So, since Contractors, Subs, Design firms, even Owners all have their own ideas of what is BIM, are they wrong?

Yeah, I think they are.

I'm not going to rant and rave about what is and isn't BIM. Just Google it, there is plenty of discussion. What I will say is, there are plenty of firms out there that have jumped "on board" and are "Doing the BIM."

Educate yourselves. Have a serious discussion at your firm. What is BIM to you?

Everyone wants to get something different out of this. The Designer wants to validate design and communicate design intent in a new and easy to understand way. The Contractor wants to query the model and take off accurate Quantity of Materials and investigate "Buildability," dealing with interferences early in the process. And the Owner wants a BIM that they can use throughout the lifecycle of the building. Let the world know what you do or exactly what you want. Define it internally before you put it out before the public.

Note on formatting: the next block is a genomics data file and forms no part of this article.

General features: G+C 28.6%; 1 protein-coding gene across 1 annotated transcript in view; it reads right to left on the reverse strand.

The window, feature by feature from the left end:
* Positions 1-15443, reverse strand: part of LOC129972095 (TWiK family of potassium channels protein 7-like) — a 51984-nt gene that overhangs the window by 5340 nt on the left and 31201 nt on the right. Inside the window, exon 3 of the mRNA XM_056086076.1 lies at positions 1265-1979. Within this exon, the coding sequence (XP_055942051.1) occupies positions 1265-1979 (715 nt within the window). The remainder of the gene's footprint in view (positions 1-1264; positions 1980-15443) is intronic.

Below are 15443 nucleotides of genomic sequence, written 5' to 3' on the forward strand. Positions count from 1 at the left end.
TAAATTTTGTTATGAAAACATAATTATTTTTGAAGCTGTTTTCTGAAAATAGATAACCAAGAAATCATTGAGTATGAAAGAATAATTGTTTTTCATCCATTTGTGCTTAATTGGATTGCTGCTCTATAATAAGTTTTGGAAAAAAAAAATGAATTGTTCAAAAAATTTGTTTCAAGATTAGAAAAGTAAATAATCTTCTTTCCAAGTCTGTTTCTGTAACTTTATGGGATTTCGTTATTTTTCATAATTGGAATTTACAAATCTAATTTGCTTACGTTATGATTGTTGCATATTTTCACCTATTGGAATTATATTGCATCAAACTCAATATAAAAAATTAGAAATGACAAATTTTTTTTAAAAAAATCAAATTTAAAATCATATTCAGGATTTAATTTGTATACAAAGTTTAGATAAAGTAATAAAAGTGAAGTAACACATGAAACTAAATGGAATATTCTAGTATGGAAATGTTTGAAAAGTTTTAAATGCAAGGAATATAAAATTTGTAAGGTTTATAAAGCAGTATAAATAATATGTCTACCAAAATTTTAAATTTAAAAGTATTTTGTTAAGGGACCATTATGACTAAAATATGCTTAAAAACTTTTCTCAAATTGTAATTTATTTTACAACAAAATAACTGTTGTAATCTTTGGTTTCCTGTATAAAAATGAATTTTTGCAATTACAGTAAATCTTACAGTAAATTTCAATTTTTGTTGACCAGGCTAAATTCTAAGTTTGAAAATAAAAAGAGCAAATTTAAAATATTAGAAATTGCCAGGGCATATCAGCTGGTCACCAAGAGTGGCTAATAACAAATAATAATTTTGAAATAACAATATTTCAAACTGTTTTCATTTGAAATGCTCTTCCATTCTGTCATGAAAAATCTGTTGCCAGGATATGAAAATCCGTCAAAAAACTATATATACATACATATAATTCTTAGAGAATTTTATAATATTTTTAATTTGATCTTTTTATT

If you are about to issue a RFP that requires BIM, do yourself a favor and SPELL IT OUT. Define exactly what you are looking for. That way you have a better chance of getting what you want. And please, if all you want is rendering and walkthroughs, say that. Don't even use the term BIM.

If you are a Design, Engineering, or Construction firm, know what your strong points are. Know what you can and cannot deliver. Don't oversell your abilities. It will only come back to bite you.

And if you're just using the term because "everyone is doing it," STOP.

Don't be a BIMwasher... it's all likely to wash away in the rain...

Open Source Building Information Model (BIM) Server (Round 2)

David Harrison linked to a post on his site that gives a far more in-depth discription of what a BIM Server is and how it could effect the industry. It can be found here.

I figured I would bring this to the front page.

Thanks Dave.

Monday, March 9, 2009

Open Source Building Information Model (BIM) Server

An interesting idea. I have to admit I found the site a little lacking in useful information. But then again, I have to plead complete ingnorance when it comes to servers.

Check it out here.